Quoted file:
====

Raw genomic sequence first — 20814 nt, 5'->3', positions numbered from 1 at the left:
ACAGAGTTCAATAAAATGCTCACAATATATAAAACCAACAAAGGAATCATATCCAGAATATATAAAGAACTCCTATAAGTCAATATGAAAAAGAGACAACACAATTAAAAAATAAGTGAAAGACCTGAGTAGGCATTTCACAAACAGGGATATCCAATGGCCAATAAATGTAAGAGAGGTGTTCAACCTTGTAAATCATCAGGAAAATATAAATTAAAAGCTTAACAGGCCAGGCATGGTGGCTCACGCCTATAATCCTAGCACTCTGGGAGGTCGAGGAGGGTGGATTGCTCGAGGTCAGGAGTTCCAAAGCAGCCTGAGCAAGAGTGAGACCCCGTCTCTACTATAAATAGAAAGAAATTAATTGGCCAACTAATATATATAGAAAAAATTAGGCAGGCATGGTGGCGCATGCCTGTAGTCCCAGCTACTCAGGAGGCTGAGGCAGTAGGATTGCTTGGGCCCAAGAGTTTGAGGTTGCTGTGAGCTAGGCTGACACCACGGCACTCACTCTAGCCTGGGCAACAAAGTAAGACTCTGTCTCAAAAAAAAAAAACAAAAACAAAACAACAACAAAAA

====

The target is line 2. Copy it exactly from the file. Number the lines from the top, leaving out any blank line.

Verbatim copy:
ACAGAGTTCAATAAAATGCTCACAATATATAAAACCAACAAAGGAATCATATCCAGAATATATAAAGAACTCCTATAAGTCAATATGAAAAAGAGACAACACAATTAAAAAATAAGTGAAAGACCTGAGTAGGCATTTCACAAACAGGGATATCCAATGGCCAATAAATGTAAGAGAGGTGTTCAACCTTGTAAATCATCAGGAAAATATAAATTAAAAGCTTAACAGGCCAGGCATGGTGGCTCACGCCTATAATCCTAGCACTCTGGGAGGTCGAGGAGGGTGGATTGCTCGAGGTCAGGAGTTCCAAAGCAGCCTGAGCAAGAGTGAGACCCCGTCTCTACTATAAATAGAAAGAAATTAATTGGCCAACTAATATATATAGAAAAAATTAGGCAGGCATGGTGGCGCATGCCTGTAGTCCCAGCTACTCAGGAGGCTGAGGCAGTAGGATTGCTTGGGCCCAAGAGTTTGAGGTTGCTGTGAGCTAGGCTGACACCACGGCACTCACTCTAGCCTGGGCAACAAAGTAAGACTCTGTCTCAAAAAAAAAAAACAAAAACAAAACAACAACAAAAA